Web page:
Trip 38 / Entry 11 / Kobarid, Slovenia

Friday, May 2,2014

Sergeja, Mateja, Polona, Me, Deanna, Miteja, Rok and Brane

Sergeja, Mateja, Polona, Me, Deanna, Miteja, Rok and Brane

IMG_2081One of our ACCI missionary couples live north and west of Ljubljana right on the Italian border and at the base of the Alps. This is a long contested region and have historically taken a huge pounding during the two world wars. There is a lot of history.

Andrej grew up here in this area and at one time his mother was the only Bible Christian. He and his brothers all became believers and one (Brane) works with IVF (InterVarsity Fellowship) at Ljubljana University.

IMG_2080Once you get into the Soce’ River valley the drive gets beautiful. We stopped to look at this famous river which is a bright cerulean blue and turquoise green. It was breathtaking and no photoshop is necessary.

Andrej and is wife, Lydja have started a meeting on Friday nights in the town hall where I was scheduled to preach and though they had advertised they advised me not to expect standing room only attendance. Yet, when the time came, the crowd was respectable enough.

We left Ljubljana in the church van with a team of seven besides myself. The trip takes about two hours and the road winds around the mountains which makes it seem much farther than it really is.

IMG_2107 CropWe arrived exactly at 4:45 as planned and I was shown to my room and got unpacked while everyone else was hugging and catching up on the latest. Little Elija, the Zelenak baby (Elija), gets lots of attention and passed from hand to hand. He is a cute little guy and deserves it.

 

 

IMG_2136We sat down to a nice dinner of beef stew on polenta  and then most went off to prepare the hall and music while I studied for my talk. Here is a photo of what polenta should look like.

 

 

Trip 38 / Entry 9 / Bosnia

Tuesday, April 28, 2014

Branko pouring over his new books

Branko pouring over his new books

 

 

What passes as a church

What passes as a church

Monday was a preparation day. Chris picked me up at my hotel at 7:30 and we headed off through Croatia for the city of  Banja Luka, (in the Republika Srpska which is the Serbian part of Bosnia) where we would meet Pastor Branko in the Serbian region. This is a trip of about five hours. Bane (Branko) is a humble and sweet believer who has two small congregations some one hour apart. He supports himself through translation work but the going is hard as he explained that in all of Bosnia he suspect among 3.5 million people there are only an estimated four hundred Bible Christians. In his two churches he may have only forty in all. Nevertheless, he maintains that he is not called to count. He is called to remain faithful. It was our joy to give him a couple of theological books in his own language (a rarity).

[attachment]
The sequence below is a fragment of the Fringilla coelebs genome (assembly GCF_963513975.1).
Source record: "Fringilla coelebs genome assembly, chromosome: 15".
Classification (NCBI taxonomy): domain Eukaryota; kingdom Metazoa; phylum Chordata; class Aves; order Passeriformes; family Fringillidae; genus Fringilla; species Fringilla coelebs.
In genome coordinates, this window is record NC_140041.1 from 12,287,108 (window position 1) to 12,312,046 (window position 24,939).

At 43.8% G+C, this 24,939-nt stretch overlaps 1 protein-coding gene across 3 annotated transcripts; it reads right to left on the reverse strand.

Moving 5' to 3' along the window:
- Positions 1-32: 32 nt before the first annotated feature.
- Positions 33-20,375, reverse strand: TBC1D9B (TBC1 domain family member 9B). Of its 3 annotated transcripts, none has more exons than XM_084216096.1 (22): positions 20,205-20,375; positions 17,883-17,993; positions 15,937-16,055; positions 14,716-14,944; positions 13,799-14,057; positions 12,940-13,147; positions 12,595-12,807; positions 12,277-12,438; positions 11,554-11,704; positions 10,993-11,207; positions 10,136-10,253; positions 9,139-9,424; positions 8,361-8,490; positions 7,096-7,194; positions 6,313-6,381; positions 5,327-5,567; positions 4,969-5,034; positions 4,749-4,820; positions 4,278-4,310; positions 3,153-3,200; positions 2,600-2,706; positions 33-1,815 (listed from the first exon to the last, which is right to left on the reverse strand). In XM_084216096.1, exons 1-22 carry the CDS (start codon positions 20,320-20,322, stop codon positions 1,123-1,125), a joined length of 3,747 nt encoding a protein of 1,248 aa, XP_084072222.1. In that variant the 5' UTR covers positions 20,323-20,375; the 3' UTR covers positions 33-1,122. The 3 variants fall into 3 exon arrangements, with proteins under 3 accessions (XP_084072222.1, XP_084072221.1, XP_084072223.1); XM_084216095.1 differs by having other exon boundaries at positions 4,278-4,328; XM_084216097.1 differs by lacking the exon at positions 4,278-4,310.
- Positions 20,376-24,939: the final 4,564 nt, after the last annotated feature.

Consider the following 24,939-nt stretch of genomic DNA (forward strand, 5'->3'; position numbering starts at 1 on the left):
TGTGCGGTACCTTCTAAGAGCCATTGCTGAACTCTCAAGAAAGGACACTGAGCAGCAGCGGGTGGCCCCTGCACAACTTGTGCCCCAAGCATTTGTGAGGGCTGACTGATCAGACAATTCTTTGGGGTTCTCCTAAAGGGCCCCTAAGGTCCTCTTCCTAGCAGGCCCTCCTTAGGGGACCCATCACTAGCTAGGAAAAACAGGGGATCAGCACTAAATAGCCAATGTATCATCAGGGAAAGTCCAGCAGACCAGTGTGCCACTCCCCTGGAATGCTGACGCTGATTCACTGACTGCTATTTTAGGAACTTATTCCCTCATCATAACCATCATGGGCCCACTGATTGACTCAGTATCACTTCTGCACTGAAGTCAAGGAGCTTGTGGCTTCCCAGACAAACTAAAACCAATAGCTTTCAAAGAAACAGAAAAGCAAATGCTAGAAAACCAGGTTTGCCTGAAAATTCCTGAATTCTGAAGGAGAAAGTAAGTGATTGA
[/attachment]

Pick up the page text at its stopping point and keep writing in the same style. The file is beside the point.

Cevapcici

Cevapcici

We enjoyed several hours with him, shared a lunch of grilled meat called, Cevapcici, prayed and then got on our way for the three hour drive to Osijek, Croatia.

Trip 38 / Entry 5 / Milano to Ljubljana

Friday, April 25, 2014

JEHOVAH’S WITNESSES…

Note: Jehovah’s Witnesses in Italy are much larger than protestant evangelicals. Perhaps only Islam and Occultism is larger.

I am now in Ljubljana and it took most of the day by train and car from Milan. As I arrived at the Milan train station early I had about forty minutes to engage the three Jehovah’s Witnesses at their Watchtower stand. I can only say it was not a good day for the JW’s. In fact, and this has never happened before, I countered everything so well that when I looked at what appeared to a “Newby” who had been intensely listening and told her to “get out now – it is a mind control cult”, she handed her magazines to the spokesperson and walked away. Perhaps she was late for work but by the way she listened, I don’t think so.

JEWISH COUPLE…


It didn’t end there. By divine providence a fair haired young man and his wife (I think his wife but who can tell anymore) spoke to me in Italian and took the reserved seats next to me. They turned out to be Israeli’s living in Milan. Now how do you think this ride went??? They got off at Padua and I went on to Mestre but I had a good time teaching Judaism to my Jewish friends. Pray for Nir and Inbal.

Trip 38 / Entry 3 / Milan, Italy

Wednesday, April 23, 2014